Olympic glory woos investors to starting line of Paramount Park in Swanscombe
A computer generated
image of how Paramount Park on the Swanscombe Peninsula
by business editor Trevor Sturgess
The Olympic factor is persuading potential investors in a
Paramount theme park to beat a path to the developer's door.
Plans for the £2billion scheme on Swanscombe Peninsula
were revealed late last year, with the prospect of 27,000 jobs
at the Disney-style resort.
But the scheme's biggest challenge has been attracting enough
funds to enable it to get off the ground in a tough economic
That was one of the reasons why the London Resort Company
Holdings (LRCH) consortium hired Chris Townsend, commercial
director at London 2012 organiser LOCOG. He helped raise £2bn
towards the cost of the Olympic Games and LRCH is confident he can
do the same for the Paramount project.
Tony Sefton, project leader, said investors were keen to contact
Mr Townsend. "He's not waiting, they are coming," he said. Many
were from overseas.
"There has been a very positive reaction from the market and the
fact Chris raised £2.4bn for the Olympics, and raised the money for
Oyster Card and Sky, gives credibility."
Before London 2012, the UK had suffered from a poor reputation
for planning and infrastructure. "The Olympics have been
fantastic," he said. "If we hadn’t had the Olympics, they wouldn't
be coming because the UK had such a shocking record."
It showed the UK could deliver major projects and Paramount
would be the next big post-Olympics project, he said.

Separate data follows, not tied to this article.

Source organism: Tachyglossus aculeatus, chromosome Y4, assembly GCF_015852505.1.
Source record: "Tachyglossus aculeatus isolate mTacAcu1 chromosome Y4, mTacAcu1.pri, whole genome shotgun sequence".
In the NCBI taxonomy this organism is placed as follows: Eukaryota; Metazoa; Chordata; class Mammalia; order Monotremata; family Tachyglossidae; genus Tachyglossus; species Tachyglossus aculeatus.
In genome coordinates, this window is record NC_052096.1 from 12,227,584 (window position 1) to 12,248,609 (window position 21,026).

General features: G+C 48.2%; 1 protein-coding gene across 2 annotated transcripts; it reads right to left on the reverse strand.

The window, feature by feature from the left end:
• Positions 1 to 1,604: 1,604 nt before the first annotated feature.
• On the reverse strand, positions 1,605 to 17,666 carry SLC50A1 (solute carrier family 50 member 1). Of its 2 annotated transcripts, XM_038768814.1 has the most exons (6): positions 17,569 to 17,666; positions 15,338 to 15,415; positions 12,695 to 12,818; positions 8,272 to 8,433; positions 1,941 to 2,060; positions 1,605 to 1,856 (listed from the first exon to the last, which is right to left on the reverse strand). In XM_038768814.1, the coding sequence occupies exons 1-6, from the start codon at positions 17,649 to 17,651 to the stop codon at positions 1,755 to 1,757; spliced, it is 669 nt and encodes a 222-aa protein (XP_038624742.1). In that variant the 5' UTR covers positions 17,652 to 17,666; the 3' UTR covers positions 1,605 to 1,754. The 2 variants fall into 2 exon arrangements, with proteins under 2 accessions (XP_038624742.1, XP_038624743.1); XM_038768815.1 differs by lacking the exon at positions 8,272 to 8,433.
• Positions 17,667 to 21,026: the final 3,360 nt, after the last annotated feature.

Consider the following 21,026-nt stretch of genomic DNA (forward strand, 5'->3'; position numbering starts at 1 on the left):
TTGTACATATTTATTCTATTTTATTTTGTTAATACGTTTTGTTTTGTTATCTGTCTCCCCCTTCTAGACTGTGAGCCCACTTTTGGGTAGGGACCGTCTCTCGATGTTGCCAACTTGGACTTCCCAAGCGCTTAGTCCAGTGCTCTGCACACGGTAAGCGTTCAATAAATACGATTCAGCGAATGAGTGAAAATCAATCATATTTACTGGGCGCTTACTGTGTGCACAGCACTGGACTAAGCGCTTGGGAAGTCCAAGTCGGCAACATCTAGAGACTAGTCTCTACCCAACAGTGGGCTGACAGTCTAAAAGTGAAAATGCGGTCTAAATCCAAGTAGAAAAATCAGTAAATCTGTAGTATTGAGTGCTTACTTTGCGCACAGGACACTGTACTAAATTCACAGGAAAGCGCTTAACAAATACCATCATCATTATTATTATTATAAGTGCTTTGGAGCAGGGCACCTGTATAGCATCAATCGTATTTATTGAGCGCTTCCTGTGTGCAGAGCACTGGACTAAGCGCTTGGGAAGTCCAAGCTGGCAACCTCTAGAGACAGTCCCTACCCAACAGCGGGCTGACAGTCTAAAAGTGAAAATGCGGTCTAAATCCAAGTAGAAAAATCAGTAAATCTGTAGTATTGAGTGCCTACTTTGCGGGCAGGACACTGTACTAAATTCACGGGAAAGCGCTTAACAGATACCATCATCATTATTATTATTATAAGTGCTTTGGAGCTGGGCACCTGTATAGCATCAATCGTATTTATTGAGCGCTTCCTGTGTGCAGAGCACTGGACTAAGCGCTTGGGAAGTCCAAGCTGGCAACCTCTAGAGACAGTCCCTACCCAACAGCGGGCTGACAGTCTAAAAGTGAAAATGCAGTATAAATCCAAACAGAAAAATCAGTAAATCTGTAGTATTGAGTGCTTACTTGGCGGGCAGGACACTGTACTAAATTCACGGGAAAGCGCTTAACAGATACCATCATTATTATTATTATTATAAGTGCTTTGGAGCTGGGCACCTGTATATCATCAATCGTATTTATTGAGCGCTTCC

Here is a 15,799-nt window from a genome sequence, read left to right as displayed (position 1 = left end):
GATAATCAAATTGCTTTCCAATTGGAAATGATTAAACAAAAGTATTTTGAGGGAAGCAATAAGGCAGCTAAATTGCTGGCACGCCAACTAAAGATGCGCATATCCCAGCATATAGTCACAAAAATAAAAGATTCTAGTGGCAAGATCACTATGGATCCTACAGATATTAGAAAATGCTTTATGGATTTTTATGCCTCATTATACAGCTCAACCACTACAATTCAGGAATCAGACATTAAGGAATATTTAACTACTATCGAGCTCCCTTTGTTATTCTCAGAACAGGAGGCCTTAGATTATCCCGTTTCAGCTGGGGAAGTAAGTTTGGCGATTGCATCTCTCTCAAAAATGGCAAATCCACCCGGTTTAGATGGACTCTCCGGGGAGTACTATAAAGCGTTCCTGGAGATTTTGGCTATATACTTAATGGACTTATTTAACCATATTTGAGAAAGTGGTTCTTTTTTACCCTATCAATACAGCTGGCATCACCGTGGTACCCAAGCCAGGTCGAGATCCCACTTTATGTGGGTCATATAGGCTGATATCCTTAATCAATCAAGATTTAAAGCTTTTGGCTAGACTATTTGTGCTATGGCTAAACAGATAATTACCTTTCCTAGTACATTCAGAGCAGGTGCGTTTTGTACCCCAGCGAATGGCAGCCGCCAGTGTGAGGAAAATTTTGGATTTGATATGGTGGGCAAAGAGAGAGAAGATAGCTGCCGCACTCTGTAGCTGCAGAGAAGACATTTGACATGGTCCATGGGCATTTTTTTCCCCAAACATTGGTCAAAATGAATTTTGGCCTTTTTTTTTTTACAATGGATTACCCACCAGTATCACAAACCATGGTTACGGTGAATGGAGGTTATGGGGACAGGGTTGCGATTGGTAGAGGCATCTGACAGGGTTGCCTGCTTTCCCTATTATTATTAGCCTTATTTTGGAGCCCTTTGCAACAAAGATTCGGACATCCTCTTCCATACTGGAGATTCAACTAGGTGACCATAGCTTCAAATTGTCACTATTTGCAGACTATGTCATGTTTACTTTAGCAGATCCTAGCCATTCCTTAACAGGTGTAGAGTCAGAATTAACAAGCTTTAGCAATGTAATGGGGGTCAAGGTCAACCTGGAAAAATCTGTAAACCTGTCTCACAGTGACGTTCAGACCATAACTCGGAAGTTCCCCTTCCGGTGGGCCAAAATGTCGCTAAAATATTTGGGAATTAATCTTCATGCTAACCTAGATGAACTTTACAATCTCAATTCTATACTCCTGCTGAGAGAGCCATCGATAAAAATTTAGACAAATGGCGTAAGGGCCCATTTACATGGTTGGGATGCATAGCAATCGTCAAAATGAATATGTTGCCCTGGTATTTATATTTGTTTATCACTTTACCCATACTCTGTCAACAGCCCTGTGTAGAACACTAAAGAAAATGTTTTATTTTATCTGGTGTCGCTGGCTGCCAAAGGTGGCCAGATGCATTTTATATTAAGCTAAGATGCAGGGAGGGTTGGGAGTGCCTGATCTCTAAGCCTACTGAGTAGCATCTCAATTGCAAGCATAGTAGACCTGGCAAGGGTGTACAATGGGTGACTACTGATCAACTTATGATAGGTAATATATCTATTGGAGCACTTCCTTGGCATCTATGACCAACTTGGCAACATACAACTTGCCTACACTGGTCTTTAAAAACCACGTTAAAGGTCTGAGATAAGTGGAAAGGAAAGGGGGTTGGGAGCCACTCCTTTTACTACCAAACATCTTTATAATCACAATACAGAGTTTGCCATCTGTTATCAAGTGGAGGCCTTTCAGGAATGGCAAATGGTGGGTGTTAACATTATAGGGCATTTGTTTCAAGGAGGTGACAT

Mr Sefton said four government departments were supporting the
plans and trying to sort out the various challenges. "Everyone's
desperate to prove the UK is open for business."
He said the project was on track to raise a high proportion of
the initial £30m to kick-start the first phase of the biggest
regeneration project in Europe.
Meanwhile, local councils are working with Paramount park
developers to hammer out a scheme that would raise additional funds
and make the project even more attractive to investors.
Something like an enterprise zone might offer generous capital
allowances, business rate holidays and funding for job
But officials believe the sort of enterprise zone status already
granted to east Kent and the old Pfizer site – Discovery Park – in
Sandwich might not be the right vehicle.
Tony Sefton, project leader, is in talks with officials from the
government, Kent County Council, Dartford and Gravesham councils,
to find the right scheme.
Barbara Cooper, KCC director of economic development, confirmed
the council's strong support but said an enterprise zone which
offers business rate relief might not be right.
"What Tony needs is something much bigger than that. We've
agreed to look at what is available. I know the issues now and
that's what we can start a dialogue about."
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